It’s time to support CARB. No, this isn’t a fad, low-carbohydrate diet plan for a New Year’s resolution. It is support for new thinking behind green and environmentally-friendly transportation projects in California, which could further the state’s leadership in reducing carbon emissions.
Recently CARB – the California Air Resource Board – was approved to oversee an estimated $423 million settlement for investments in projects that will reduce nitrogen oxide (NOx) emissions throughout the state. This trust provides funding opportunities for projects that are focused on heavy-duty transportation sectors. And we hope one sector in particular isn’t overlooked: maritime, from tugs and workboats to ferries that provide valuable links for commuters in major metropolitan areas. It seems everywhere I travel there are two common discussion openings – how’s the weather and how was traffic? The latter always leads to a more in-depth discussion as to whose city has worse traffic. This is something Californians know all too well. According to transportation analytics firm Inrix, Los Angeles-area residents top the list, spending 81 hours per commuter in traffic annually. San Francisco came in third (lucky you) at 75 hours. While not the sole solution to traffic, or even pollution issues, ferries offer an important means of transportation across bodies of water not easily served by bridges or tunnels. Of the estimated 652 ferries in operation nationwide (passenger and vehicle), California has the second largest fleet at 55. Based on statistics from the U.S. Department of Transportation, 118 million Americans take ferries annually, along with the 25 million vehicles that are transported by ferries. From 2013 to 2015, ridership in San Francisco alone increased 25 percent. The average age of the current fleet of ferries in the U.S. is 25 years old, and 95 percent use gas or diesel for operation. In a state that is home to eight of the top 10 cities in the U.S. with the highest year-round concentration of particulate matter, fossil fuel-powered passenger vessels are contributing to the problem.1 However, the technology is available now to upgrade our aging ferry fleet to modern, sophisticated vessels. These can be economically and environmentally-friendly, from the vessel itself to its propulsion systems and charging and energy storage systems. There’s proof in Norway, where Siemens was the supplier of the electric propulsion technology for the world’s first fully electric ferry, the MF Ampere. It’s capable of carrying 360 passengers and 120 vehicles, and completes a 10-mile crossing 34 times per day. The ferry is driven by electric motors with accompanying lithium-ion batteries. Siemens worked with shipbuilder Fjellstrand to design and build not only the ferry, but also the innovative on-shore charging stations, about the size of a newsstand. While docked, the ship’s batteries are recharged directly from the grid at night after the ferry stops operating. This solution is both simple and ingenious. The Ampere is a true showcase of what the future of ferry operation can look like in California and across the U.S. A conventional ferry traveling the same route as the Ampere consumes around 2.64 million gallons of diesel fuel and emits 2,680 tons of carbon dioxide and 37 tons of nitrogen oxide each year. With electricity provided to charge the Ampere coming from local hydroelectric plants, its operation doesn’t emit even one gram of carbon dioxide directly or indirectly. We encourage Californians to take the lead in the U.S. in green solutions for the shipbuilding industry. CARB has initiated a public process, including workshops in several California cities, to receive feedback about investment opportunities. We hope you take a moment to submit your comments in support of environmentally-friendly passenger vessels and/or work boats.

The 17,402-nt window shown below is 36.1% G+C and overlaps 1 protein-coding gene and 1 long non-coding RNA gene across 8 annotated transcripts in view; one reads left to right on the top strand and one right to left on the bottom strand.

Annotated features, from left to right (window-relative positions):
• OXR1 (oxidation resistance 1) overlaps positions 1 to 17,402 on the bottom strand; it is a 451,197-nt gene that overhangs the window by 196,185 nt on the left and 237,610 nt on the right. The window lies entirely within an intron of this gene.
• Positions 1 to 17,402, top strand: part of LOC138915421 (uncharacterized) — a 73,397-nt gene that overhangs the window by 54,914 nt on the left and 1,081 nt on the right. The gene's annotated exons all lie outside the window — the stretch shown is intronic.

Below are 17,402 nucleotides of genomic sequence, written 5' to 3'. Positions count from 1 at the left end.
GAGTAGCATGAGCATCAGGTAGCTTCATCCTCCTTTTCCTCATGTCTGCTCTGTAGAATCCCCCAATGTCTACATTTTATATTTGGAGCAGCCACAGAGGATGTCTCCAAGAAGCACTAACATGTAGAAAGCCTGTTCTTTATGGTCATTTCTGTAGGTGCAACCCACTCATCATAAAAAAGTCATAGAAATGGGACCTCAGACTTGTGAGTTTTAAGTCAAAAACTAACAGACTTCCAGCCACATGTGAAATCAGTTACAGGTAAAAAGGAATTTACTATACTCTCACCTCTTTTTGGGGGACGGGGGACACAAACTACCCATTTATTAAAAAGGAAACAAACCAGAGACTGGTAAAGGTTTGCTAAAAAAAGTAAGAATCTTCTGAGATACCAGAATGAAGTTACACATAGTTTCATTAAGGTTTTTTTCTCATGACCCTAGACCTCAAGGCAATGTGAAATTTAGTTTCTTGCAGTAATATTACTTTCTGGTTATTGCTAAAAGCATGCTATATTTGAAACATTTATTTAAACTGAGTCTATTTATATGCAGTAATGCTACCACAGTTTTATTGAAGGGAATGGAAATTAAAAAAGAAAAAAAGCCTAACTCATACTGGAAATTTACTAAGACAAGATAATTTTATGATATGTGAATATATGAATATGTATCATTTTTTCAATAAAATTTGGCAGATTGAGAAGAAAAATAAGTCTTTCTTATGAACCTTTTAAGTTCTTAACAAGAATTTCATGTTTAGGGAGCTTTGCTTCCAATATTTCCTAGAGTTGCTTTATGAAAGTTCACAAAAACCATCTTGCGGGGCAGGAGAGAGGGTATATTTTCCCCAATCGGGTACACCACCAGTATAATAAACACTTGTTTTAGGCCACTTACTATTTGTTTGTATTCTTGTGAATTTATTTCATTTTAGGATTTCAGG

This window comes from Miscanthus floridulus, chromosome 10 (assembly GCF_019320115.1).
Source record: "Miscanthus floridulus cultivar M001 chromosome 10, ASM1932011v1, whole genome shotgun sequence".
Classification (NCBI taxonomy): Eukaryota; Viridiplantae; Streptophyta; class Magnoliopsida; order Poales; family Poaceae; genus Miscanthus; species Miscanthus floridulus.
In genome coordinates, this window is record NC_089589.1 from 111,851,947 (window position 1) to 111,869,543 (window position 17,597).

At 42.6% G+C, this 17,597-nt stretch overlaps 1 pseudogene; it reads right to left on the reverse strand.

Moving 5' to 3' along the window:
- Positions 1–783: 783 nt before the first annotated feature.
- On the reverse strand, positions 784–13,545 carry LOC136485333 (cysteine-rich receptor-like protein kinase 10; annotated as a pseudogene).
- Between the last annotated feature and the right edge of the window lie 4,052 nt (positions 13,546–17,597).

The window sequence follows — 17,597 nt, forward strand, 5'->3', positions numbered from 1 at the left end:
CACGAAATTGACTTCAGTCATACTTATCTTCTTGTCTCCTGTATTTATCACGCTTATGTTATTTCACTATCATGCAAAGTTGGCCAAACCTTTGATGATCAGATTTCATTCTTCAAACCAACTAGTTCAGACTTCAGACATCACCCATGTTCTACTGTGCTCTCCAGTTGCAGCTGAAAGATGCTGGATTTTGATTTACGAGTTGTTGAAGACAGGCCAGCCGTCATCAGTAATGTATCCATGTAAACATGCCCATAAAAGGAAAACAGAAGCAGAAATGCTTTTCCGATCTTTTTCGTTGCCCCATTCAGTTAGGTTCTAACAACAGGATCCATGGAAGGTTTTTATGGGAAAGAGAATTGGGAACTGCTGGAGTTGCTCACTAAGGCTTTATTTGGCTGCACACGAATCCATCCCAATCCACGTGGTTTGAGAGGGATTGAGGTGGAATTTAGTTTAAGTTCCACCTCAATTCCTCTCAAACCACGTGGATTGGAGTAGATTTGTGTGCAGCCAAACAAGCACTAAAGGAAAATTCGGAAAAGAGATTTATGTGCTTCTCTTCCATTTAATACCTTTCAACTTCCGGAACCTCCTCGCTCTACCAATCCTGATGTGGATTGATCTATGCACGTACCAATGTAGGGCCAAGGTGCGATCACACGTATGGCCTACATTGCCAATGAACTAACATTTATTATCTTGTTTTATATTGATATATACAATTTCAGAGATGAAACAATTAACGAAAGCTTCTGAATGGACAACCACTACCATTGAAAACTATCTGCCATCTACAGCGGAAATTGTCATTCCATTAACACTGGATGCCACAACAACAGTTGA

For more information or assistance please contact us.